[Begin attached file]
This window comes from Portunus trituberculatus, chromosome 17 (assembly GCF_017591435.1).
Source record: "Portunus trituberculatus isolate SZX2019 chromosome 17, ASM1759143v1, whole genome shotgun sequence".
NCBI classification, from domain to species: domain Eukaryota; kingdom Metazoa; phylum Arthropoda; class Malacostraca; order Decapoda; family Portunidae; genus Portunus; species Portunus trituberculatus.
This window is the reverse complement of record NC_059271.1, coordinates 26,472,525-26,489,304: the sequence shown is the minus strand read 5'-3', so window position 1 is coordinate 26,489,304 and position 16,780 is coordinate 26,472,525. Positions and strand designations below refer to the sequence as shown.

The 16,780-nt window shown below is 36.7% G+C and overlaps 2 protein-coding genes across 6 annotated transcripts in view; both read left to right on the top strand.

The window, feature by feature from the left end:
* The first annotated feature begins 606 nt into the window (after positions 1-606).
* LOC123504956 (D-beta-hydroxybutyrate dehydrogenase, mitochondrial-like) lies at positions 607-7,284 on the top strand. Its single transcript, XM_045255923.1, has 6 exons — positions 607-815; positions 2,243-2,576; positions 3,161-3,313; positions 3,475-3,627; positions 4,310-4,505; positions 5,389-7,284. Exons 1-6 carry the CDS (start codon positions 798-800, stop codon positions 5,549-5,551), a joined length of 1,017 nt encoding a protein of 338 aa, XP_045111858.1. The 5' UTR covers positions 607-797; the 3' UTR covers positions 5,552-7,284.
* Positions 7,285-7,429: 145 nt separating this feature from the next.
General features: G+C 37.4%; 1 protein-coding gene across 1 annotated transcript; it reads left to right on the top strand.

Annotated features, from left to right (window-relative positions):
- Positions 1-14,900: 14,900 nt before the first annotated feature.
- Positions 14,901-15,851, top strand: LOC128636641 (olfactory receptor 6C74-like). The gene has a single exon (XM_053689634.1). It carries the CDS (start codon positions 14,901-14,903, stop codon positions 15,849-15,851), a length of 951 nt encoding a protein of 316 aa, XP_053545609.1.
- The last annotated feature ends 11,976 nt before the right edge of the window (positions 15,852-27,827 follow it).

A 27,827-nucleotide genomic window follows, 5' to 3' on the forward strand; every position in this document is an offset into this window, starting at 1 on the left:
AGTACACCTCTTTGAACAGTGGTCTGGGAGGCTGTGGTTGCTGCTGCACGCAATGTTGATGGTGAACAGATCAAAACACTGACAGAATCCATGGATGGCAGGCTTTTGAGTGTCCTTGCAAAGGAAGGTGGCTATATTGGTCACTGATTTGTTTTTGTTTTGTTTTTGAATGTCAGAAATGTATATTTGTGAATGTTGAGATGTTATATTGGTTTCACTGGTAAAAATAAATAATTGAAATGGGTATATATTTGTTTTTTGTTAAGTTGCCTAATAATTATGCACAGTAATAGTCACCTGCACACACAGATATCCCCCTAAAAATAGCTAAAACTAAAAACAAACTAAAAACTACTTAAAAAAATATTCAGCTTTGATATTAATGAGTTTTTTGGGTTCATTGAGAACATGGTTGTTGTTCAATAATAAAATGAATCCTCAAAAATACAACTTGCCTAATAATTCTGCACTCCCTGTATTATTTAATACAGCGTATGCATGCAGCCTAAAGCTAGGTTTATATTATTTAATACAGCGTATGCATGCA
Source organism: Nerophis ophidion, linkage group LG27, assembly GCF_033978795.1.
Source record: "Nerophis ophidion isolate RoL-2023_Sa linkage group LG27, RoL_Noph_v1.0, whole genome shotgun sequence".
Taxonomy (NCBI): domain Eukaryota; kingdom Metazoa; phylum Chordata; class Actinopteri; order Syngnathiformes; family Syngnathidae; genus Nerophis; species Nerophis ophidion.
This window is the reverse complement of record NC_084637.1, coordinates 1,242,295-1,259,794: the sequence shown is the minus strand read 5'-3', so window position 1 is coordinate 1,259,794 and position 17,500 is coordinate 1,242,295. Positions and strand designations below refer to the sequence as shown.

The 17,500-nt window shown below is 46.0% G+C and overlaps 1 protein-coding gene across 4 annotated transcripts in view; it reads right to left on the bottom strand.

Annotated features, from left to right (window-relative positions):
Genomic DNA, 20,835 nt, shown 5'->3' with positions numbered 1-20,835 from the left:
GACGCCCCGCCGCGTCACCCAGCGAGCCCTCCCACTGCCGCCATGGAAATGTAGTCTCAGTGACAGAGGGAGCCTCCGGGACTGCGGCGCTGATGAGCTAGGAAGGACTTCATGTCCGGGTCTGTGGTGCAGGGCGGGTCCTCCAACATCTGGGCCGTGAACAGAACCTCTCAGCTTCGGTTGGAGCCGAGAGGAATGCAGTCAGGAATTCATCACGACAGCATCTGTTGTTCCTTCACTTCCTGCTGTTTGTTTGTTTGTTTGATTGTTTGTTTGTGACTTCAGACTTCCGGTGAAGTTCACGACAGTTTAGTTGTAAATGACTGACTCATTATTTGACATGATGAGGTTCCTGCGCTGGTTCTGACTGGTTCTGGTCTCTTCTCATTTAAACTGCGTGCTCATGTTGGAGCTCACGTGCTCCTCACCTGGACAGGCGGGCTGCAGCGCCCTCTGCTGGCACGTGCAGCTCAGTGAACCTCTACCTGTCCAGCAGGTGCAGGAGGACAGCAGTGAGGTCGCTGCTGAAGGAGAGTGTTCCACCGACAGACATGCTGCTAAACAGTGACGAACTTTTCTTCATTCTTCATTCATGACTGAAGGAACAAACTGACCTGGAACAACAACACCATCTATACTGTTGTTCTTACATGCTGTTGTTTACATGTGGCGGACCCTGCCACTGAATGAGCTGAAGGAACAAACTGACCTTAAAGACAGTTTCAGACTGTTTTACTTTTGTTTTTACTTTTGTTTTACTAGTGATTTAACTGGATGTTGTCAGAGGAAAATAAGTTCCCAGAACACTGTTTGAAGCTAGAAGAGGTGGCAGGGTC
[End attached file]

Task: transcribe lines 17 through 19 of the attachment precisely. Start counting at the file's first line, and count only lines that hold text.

Source organism: Nerophis ophidion, linkage group LG27, assembly GCF_033978795.1.
Source record: "Nerophis ophidion isolate RoL-2023_Sa linkage group LG27, RoL_Noph_v1.0, whole genome shotgun sequence".
Taxonomy (NCBI): domain Eukaryota; kingdom Metazoa; phylum Chordata; class Actinopteri; order Syngnathiformes; family Syngnathidae; genus Nerophis; species Nerophis ophidion.